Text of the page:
8. Great article. As a young mother, one of my biggest fears is not doing enough to make sure my kids don’t fall into the same bad decision-making patterns as I did. I see, so often, how “the cycle” continues from generation to generation, and my husband and I are determined to do our best not to allow that to happen to our children.

    Thanks for such great insight!

  9. Great article Tara! I love that you’re taking steps now to get your kids open to talking about sex like talking about their body parts, etc. I think a lot of parents make the mistake in waiting until kids have heard about sex from everybody and everywhere else before they even begin broaching the topic. If we start off with the simple things like teaching them to be comfortable with saying words like penis and vagina then that comfort will continue on when it’s time to go more in detail.

    Also, I love the idea of not pretending to be perfect. That’s where a lot of parents disconnect with children. Our kids want to know that we’ve been where they are and can relate or understand the pressure and temptations set before them. Great tips!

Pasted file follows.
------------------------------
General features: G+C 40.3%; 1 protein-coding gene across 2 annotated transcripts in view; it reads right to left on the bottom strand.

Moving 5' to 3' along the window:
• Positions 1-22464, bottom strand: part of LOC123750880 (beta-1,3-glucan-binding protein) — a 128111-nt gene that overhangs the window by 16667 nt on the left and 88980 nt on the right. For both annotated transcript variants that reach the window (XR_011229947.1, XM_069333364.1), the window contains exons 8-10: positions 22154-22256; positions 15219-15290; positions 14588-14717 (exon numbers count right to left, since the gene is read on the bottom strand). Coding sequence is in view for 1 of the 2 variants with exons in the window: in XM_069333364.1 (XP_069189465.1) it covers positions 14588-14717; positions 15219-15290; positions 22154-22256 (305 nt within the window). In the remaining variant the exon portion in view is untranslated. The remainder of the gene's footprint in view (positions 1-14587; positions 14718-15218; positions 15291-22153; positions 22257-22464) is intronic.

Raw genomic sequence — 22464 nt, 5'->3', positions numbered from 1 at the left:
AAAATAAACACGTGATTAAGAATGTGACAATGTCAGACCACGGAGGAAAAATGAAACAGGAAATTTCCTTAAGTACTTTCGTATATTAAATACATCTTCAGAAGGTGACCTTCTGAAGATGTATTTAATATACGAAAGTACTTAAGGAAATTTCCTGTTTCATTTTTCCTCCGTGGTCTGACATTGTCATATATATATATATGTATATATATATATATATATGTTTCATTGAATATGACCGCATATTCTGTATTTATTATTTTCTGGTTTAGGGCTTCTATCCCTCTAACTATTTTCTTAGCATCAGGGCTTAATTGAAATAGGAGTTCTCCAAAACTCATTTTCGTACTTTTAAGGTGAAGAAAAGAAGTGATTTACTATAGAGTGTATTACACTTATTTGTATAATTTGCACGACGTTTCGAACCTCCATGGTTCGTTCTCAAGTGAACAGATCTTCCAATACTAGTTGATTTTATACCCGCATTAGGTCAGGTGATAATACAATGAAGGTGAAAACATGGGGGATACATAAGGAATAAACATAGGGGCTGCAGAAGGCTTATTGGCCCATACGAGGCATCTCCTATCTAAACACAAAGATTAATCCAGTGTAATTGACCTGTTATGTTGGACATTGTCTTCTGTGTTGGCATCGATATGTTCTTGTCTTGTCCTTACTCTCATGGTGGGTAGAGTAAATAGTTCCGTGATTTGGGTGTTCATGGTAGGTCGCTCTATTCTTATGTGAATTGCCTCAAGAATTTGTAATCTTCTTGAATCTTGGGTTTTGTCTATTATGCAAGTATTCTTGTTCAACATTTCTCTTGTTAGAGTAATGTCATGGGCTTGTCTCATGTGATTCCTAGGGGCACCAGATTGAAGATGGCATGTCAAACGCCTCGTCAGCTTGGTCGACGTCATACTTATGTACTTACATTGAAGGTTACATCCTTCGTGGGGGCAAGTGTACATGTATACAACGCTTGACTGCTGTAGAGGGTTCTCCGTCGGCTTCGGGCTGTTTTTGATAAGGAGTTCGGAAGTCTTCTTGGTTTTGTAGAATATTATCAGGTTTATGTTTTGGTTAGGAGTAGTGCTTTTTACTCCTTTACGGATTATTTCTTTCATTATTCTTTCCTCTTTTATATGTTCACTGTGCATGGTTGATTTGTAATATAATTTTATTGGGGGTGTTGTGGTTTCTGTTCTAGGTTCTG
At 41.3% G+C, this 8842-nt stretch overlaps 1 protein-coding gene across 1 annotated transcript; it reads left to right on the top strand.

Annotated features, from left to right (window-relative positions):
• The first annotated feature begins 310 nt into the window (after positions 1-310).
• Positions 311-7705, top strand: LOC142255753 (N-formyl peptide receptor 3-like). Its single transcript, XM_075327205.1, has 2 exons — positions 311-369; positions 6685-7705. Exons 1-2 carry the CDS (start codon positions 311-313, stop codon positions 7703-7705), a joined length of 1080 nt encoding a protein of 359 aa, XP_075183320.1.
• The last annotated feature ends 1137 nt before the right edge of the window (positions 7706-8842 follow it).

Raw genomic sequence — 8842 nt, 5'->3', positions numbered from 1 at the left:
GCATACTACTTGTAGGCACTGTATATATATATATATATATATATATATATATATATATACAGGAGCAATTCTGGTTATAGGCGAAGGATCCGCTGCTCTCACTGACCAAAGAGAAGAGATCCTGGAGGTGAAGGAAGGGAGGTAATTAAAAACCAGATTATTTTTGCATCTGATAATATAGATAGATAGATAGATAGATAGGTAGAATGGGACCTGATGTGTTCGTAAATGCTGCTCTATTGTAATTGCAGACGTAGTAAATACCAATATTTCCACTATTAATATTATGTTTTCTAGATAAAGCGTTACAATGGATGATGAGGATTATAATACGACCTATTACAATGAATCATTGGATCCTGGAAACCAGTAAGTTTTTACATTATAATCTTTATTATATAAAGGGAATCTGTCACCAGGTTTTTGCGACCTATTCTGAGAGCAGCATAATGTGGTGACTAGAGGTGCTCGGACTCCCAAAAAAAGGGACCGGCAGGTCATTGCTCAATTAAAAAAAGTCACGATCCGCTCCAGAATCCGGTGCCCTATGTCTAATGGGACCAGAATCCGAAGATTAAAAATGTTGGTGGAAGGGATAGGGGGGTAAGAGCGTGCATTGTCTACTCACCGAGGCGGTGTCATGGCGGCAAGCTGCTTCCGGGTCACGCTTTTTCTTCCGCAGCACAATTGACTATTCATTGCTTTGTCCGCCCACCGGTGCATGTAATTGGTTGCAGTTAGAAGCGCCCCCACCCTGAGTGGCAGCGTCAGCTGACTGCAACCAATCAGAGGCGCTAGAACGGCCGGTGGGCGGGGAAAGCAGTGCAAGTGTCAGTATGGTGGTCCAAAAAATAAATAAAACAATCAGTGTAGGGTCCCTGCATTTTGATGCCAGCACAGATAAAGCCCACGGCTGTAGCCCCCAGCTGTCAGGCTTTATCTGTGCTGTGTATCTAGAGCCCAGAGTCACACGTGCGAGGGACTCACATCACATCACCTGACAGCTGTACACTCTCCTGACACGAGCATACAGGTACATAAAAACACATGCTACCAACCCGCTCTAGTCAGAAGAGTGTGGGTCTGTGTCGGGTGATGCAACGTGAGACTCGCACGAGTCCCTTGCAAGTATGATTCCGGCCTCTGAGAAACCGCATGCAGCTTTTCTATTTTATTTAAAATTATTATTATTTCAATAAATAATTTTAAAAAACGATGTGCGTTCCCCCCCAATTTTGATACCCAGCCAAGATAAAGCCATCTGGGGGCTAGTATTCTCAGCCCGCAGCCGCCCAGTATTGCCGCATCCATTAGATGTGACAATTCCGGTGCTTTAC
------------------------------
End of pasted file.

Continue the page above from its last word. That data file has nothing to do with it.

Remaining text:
10. First off, let me say that I love love love this article! I grew up in a wonderful family, where I felt comfortable talking to my parents about everything…except anything pertaining to sex.

    I’m the middle of three girls, no brothers, so the sex talk I got pretty much boiled down to, “Penis is evil!…That is of course, until you’re married. At that point we’d like some grandbabies.” LOL

    In the beginning, any questions I brought forth were quickly met with the side eye to end all side eyes, the oddest curious smile and some variation of, “Uh, huh, I see and why do you wanna know XYZ?”

    I vividly remember being told that I wasn’t allowed to date until I went to college. Now my parents of course remember uttering no such thing. But either way, eventually, I felt like coming to them with my questions was a waste of time. I couldn’t date, so what’s the point?

    I don’t have any kids. I love my parents and think they did an excellent job raising me and my sisters. But the way I was taught about sex will definitely play a role in how I talk to my kids about sex. It’s not enough to “penis is evil” it and sweep it under the rug, hoping that your kids will “just wait.”

    I want my future kids to be able to have an open dialogue with me, and to be able to know the knowledge that comes from making mistakes and the freedom in learning the lessons.